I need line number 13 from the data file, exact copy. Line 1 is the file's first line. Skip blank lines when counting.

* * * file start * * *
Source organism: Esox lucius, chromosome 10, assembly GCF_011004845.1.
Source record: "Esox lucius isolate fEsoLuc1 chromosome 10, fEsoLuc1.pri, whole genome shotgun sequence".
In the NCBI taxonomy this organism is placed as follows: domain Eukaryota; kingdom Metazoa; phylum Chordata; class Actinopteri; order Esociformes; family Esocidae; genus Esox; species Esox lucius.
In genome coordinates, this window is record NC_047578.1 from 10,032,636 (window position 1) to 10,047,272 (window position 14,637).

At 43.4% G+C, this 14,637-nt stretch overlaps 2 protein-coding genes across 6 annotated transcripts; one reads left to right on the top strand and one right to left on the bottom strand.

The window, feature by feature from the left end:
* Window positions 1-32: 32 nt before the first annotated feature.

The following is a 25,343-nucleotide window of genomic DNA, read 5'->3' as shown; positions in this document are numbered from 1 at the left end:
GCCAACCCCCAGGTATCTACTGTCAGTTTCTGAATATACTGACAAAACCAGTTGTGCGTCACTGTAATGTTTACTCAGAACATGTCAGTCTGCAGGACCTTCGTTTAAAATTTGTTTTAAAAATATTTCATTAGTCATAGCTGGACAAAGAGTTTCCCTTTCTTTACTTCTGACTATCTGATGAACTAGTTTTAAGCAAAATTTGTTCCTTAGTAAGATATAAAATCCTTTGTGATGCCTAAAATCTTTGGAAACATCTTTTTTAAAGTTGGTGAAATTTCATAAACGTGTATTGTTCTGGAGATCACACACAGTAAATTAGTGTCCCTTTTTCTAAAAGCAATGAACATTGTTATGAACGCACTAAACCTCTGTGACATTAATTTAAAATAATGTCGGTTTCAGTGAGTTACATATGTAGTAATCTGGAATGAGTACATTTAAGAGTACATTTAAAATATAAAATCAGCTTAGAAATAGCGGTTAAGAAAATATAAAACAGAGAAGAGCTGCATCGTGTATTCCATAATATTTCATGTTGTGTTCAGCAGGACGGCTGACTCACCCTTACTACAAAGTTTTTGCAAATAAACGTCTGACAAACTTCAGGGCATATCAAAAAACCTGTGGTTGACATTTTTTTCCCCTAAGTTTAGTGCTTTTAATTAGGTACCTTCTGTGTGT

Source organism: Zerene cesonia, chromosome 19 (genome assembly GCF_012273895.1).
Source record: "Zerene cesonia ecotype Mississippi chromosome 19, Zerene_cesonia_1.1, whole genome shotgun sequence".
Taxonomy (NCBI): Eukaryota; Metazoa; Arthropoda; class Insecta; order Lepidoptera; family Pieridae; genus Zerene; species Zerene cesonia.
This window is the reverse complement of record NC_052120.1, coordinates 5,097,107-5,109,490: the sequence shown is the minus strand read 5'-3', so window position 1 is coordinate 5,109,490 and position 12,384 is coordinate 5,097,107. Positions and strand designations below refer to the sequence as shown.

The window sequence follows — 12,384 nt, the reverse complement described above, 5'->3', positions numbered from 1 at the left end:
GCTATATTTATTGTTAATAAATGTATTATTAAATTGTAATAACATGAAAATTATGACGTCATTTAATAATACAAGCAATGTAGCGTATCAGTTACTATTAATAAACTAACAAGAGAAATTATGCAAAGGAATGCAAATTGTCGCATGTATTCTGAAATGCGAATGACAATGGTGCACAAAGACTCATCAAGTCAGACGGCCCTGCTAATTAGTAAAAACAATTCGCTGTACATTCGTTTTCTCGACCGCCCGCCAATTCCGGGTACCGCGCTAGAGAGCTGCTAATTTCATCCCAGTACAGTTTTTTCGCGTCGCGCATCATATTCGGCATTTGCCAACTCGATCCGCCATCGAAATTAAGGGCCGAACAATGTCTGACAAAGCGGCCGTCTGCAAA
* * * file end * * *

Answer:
This window is the reverse complement of record NC_052120.1, coordinates 5,097,107-5,109,490: the sequence shown is the minus strand read 5'-3', so window position 1 is coordinate 5,109,490 and position 12,384 is coordinate 5,097,107. Positions and strand designations below refer to the sequence as shown.